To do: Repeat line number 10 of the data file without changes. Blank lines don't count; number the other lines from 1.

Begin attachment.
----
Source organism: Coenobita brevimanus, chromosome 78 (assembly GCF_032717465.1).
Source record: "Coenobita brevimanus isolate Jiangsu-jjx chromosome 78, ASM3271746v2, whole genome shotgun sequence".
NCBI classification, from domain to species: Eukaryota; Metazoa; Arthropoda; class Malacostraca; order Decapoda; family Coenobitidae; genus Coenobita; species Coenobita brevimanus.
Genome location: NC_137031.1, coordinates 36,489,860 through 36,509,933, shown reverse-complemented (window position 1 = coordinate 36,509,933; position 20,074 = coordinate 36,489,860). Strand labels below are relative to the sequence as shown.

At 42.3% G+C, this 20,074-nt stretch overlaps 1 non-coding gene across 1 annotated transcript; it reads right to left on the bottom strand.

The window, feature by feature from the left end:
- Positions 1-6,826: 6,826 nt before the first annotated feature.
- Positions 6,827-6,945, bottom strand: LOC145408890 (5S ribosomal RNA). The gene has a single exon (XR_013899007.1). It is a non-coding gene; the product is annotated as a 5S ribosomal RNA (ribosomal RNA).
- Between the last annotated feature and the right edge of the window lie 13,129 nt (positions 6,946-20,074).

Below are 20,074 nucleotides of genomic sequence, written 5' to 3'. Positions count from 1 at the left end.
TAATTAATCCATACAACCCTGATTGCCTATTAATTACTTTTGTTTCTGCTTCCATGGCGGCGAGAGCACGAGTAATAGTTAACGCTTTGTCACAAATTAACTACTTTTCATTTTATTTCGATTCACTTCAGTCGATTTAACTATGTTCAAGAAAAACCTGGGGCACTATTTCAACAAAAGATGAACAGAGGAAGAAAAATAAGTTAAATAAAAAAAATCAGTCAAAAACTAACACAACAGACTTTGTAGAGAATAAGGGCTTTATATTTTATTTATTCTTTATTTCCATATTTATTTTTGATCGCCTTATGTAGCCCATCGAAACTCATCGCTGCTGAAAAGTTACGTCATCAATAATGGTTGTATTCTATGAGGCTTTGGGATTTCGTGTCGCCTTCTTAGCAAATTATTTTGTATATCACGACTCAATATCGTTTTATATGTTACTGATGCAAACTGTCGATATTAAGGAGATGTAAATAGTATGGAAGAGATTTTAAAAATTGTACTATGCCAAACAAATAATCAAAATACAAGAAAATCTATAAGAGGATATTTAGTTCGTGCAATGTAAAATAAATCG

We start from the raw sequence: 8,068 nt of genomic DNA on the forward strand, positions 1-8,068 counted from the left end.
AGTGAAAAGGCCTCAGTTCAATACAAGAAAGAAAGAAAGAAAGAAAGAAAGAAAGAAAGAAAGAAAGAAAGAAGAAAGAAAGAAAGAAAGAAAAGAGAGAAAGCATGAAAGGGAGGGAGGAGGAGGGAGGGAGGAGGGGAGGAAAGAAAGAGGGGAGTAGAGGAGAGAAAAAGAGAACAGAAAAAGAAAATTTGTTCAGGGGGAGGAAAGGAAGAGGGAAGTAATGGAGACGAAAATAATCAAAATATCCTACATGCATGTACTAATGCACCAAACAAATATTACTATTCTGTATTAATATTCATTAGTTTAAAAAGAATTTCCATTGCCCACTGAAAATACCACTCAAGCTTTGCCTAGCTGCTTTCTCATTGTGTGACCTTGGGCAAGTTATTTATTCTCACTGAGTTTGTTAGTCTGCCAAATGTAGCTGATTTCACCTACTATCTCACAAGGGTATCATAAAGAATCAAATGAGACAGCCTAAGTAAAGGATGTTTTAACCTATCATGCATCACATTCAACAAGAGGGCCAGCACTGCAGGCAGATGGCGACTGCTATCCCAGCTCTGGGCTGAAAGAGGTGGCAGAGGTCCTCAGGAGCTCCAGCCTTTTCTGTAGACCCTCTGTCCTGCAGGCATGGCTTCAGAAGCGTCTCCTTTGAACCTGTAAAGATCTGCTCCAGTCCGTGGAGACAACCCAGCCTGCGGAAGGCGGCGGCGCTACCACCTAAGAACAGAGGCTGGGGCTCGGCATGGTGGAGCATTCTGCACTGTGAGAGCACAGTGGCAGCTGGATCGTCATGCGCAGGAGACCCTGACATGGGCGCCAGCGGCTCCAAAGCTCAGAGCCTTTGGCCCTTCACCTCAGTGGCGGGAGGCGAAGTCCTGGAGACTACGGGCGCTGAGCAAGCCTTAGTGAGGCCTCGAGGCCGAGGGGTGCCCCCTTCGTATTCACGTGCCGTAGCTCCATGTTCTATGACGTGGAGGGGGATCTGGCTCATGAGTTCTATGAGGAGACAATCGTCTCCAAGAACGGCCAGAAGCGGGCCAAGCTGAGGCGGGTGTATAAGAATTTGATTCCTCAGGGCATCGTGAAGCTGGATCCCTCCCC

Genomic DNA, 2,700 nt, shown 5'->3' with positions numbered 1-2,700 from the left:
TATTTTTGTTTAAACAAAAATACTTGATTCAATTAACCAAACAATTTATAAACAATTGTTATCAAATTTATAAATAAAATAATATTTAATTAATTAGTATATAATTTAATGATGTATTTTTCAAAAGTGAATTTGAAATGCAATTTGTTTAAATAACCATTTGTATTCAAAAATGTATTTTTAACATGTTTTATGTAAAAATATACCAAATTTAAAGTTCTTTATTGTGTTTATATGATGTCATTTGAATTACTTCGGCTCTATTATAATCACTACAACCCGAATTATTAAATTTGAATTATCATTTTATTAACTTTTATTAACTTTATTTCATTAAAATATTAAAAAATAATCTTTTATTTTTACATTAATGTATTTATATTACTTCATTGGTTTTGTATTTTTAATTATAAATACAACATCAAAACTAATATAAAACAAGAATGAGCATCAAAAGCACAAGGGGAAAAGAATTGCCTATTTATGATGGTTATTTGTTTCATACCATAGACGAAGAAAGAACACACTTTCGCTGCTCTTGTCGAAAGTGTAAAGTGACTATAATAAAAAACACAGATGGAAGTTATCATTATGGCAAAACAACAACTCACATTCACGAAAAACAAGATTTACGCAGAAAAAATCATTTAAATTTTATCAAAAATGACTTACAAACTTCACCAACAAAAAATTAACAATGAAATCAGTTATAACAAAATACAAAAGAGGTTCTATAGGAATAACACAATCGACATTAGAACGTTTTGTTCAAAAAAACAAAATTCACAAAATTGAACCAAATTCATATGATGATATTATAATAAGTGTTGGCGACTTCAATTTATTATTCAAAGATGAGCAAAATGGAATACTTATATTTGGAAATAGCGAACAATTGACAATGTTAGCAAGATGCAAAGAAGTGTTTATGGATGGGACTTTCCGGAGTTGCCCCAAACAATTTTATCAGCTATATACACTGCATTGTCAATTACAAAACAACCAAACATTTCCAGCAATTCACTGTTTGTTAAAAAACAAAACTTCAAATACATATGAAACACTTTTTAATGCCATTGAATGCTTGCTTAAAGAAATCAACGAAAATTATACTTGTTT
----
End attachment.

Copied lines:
Below are 20,074 nucleotides of genomic sequence, written 5' to 3'. Positions count from 1 at the left end.